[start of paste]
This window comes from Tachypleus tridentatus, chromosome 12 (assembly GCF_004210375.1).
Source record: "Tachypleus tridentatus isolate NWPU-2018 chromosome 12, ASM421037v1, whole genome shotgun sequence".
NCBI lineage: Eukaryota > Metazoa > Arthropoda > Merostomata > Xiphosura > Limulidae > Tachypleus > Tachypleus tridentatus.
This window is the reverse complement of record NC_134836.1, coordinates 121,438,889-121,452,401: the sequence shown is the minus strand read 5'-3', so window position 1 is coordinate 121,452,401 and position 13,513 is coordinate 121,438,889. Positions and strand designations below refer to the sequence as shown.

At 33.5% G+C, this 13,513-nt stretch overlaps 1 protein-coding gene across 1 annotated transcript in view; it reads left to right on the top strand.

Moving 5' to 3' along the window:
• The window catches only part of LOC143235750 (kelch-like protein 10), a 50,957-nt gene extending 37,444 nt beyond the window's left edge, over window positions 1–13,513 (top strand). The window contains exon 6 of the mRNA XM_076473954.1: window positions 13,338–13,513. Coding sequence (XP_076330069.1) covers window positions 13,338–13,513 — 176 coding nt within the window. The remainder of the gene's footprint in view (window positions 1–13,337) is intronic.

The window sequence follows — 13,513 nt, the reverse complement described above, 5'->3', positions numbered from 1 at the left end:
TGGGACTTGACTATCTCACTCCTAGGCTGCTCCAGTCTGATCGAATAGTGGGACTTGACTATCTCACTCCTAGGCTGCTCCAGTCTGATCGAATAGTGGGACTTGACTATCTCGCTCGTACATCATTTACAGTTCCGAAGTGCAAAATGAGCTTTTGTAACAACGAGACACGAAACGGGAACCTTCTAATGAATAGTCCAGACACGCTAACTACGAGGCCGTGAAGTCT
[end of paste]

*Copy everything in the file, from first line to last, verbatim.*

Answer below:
This window comes from Tachypleus tridentatus, chromosome 12 (assembly GCF_004210375.1).
Source record: "Tachypleus tridentatus isolate NWPU-2018 chromosome 12, ASM421037v1, whole genome shotgun sequence".
NCBI lineage: Eukaryota > Metazoa > Arthropoda > Merostomata > Xiphosura > Limulidae > Tachypleus > Tachypleus tridentatus.
This window is the reverse complement of record NC_134836.1, coordinates 121,438,889-121,452,401: the sequence shown is the minus strand read 5'-3', so window position 1 is coordinate 121,452,401 and position 13,513 is coordinate 121,438,889. Positions and strand designations below refer to the sequence as shown.

At 33.5% G+C, this 13,513-nt stretch overlaps 1 protein-coding gene across 1 annotated transcript in view; it reads left to right on the top strand.

Moving 5' to 3' along the window:
• The window catches only part of LOC143235750 (kelch-like protein 10), a 50,957-nt gene extending 37,444 nt beyond the window's left edge, over window positions 1–13,513 (top strand). The window contains exon 6 of the mRNA XM_076473954.1: window positions 13,338–13,513. Coding sequence (XP_076330069.1) covers window positions 13,338–13,513 — 176 coding nt within the window. The remainder of the gene's footprint in view (window positions 1–13,337) is intronic.

The window sequence follows — 13,513 nt, the reverse complement described above, 5'->3', positions numbered from 1 at the left end:
TGGGACTTGACTATCTCACTCCTAGGCTGCTCCAGTCTGATCGAATAGTGGGACTTGACTATCTCACTCCTAGGCTGCTCCAGTCTGATCGAATAGTGGGACTTGACTATCTCGCTCGTACATCATTTACAGTTCCGAAGTGCAAAATGAGCTTTTGTAACAACGAGACACGAAACGGGAACCTTCTAATGAATAGTCCAGACACGCTAACTACGAGGCCGTGAAGTCT